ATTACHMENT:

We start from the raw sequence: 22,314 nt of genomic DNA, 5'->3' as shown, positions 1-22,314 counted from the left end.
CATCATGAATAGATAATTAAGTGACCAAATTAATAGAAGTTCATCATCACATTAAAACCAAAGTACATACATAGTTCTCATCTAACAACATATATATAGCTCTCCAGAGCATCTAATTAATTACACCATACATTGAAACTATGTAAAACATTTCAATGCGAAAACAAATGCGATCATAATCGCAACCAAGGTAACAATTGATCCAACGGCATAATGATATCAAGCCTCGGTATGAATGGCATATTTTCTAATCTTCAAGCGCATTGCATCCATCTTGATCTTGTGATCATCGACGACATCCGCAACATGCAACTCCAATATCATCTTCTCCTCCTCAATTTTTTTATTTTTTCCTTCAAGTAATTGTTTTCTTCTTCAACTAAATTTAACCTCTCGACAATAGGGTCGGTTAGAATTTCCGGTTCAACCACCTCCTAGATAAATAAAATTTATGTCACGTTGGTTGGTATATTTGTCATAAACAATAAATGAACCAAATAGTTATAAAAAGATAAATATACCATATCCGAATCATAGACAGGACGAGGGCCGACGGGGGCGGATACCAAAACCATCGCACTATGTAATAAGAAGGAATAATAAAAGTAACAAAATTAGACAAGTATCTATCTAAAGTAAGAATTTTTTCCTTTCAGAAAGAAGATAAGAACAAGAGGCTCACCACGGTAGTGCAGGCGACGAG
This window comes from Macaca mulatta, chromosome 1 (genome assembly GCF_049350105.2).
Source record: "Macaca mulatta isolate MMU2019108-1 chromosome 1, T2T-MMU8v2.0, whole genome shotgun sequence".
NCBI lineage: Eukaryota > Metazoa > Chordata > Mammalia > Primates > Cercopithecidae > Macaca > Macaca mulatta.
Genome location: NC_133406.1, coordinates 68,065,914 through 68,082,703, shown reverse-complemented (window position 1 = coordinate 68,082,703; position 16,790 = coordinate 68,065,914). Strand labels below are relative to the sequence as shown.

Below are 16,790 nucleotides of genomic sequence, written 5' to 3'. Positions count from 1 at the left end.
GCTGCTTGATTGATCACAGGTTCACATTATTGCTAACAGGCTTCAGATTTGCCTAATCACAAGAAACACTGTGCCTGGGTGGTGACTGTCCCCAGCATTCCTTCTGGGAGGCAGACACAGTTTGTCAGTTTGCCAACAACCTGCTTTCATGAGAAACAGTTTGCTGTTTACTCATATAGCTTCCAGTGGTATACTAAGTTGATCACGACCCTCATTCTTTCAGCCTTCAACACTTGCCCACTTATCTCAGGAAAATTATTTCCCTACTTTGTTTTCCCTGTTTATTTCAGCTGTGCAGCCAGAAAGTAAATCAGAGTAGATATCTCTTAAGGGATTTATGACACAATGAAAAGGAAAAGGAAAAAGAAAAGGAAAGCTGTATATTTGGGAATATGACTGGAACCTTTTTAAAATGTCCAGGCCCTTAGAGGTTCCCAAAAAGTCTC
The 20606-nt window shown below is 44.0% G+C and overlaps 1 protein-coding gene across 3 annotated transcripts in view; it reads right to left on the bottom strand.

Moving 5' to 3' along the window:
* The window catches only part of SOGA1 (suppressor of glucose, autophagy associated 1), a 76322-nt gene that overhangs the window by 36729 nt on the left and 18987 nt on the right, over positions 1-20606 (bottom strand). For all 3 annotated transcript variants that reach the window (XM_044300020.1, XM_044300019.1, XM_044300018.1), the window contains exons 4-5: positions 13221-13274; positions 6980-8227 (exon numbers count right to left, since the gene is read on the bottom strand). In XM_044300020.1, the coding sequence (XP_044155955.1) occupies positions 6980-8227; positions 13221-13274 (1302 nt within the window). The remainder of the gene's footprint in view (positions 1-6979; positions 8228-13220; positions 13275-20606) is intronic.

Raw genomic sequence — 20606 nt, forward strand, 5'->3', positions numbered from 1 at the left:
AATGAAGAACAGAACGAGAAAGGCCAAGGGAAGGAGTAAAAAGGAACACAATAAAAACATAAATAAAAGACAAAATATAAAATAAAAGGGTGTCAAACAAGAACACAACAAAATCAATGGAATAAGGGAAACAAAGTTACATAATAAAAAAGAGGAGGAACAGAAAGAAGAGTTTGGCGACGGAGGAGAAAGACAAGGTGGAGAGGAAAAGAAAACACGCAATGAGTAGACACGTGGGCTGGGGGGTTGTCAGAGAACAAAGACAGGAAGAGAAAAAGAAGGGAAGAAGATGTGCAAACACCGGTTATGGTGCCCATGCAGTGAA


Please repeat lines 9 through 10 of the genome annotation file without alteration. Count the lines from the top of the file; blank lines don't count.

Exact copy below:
The 20606-nt window shown below is 44.0% G+C and overlaps 1 protein-coding gene across 3 annotated transcripts in view; it reads right to left on the bottom strand.

Moving 5' to 3' along the window: